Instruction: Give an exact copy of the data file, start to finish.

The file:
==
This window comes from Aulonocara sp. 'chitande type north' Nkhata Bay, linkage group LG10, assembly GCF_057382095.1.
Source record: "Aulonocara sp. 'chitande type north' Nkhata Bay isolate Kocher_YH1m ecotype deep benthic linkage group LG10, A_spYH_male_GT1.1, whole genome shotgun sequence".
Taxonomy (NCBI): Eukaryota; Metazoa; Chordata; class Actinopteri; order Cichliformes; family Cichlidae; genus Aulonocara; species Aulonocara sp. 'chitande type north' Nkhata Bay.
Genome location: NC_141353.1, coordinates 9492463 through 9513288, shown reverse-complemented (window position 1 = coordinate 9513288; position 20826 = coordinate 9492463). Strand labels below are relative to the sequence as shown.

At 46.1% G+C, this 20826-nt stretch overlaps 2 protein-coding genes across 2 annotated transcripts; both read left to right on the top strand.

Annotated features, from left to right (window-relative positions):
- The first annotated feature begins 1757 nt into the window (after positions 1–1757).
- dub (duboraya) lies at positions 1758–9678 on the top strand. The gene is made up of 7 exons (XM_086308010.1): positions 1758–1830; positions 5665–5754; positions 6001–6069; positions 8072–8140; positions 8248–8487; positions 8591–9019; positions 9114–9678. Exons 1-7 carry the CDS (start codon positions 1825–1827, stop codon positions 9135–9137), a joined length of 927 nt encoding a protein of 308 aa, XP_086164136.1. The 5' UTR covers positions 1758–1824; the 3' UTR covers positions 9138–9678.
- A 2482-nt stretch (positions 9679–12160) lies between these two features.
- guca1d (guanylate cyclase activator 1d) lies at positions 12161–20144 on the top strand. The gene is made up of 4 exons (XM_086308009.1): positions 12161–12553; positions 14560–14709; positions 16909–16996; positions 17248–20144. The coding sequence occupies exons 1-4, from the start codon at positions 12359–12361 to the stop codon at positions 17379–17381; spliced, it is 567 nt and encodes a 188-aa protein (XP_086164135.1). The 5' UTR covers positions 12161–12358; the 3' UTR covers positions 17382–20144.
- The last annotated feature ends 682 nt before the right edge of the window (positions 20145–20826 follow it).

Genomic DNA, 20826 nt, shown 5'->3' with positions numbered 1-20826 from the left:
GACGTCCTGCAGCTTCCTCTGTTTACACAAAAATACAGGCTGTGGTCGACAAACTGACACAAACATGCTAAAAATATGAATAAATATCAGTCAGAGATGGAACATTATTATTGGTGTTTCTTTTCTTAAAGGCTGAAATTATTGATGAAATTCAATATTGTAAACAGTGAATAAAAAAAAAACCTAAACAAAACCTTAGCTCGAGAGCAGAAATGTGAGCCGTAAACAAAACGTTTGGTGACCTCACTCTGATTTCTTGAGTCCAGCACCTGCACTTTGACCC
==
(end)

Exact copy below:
This window comes from Aulonocara sp. 'chitande type north' Nkhata Bay, linkage group LG10, assembly GCF_057382095.1.
Source record: "Aulonocara sp. 'chitande type north' Nkhata Bay isolate Kocher_YH1m ecotype deep benthic linkage group LG10, A_spYH_male_GT1.1, whole genome shotgun sequence".
Taxonomy (NCBI): Eukaryota; Metazoa; Chordata; class Actinopteri; order Cichliformes; family Cichlidae; genus Aulonocara; species Aulonocara sp. 'chitande type north' Nkhata Bay.
Genome location: NC_141353.1, coordinates 9492463 through 9513288, shown reverse-complemented (window position 1 = coordinate 9513288; position 20826 = coordinate 9492463). Strand labels below are relative to the sequence as shown.

At 46.1% G+C, this 20826-nt stretch overlaps 2 protein-coding genes across 2 annotated transcripts; both read left to right on the top strand.

Annotated features, from left to right (window-relative positions):
- The first annotated feature begins 1757 nt into the window (after positions 1–1757).
- dub (duboraya) lies at positions 1758–9678 on the top strand. The gene is made up of 7 exons (XM_086308010.1): positions 1758–1830; positions 5665–5754; positions 6001–6069; positions 8072–8140; positions 8248–8487; positions 8591–9019; positions 9114–9678. Exons 1-7 carry the CDS (start codon positions 1825–1827, stop codon positions 9135–9137), a joined length of 927 nt encoding a protein of 308 aa, XP_086164136.1. The 5' UTR covers positions 1758–1824; the 3' UTR covers positions 9138–9678.
- A 2482-nt stretch (positions 9679–12160) lies between these two features.
- guca1d (guanylate cyclase activator 1d) lies at positions 12161–20144 on the top strand. The gene is made up of 4 exons (XM_086308009.1): positions 12161–12553; positions 14560–14709; positions 16909–16996; positions 17248–20144. The coding sequence occupies exons 1-4, from the start codon at positions 12359–12361 to the stop codon at positions 17379–17381; spliced, it is 567 nt and encodes a 188-aa protein (XP_086164135.1). The 5' UTR covers positions 12161–12358; the 3' UTR covers positions 17382–20144.
- The last annotated feature ends 682 nt before the right edge of the window (positions 20145–20826 follow it).

Genomic DNA, 20826 nt, shown 5'->3' with positions numbered 1-20826 from the left:
GACGTCCTGCAGCTTCCTCTGTTTACACAAAAATACAGGCTGTGGTCGACAAACTGACACAAACATGCTAAAAATATGAATAAATATCAGTCAGAGATGGAACATTATTATTGGTGTTTCTTTTCTTAAAGGCTGAAATTATTGATGAAATTCAATATTGTAAACAGTGAATAAAAAAAAAACCTAAACAAAACCTTAGCTCGAGAGCAGAAATGTGAGCCGTAAACAAAACGTTTGGTGACCTCACTCTGATTTCTTGAGTCCAGCACCTGCACTTTGACCC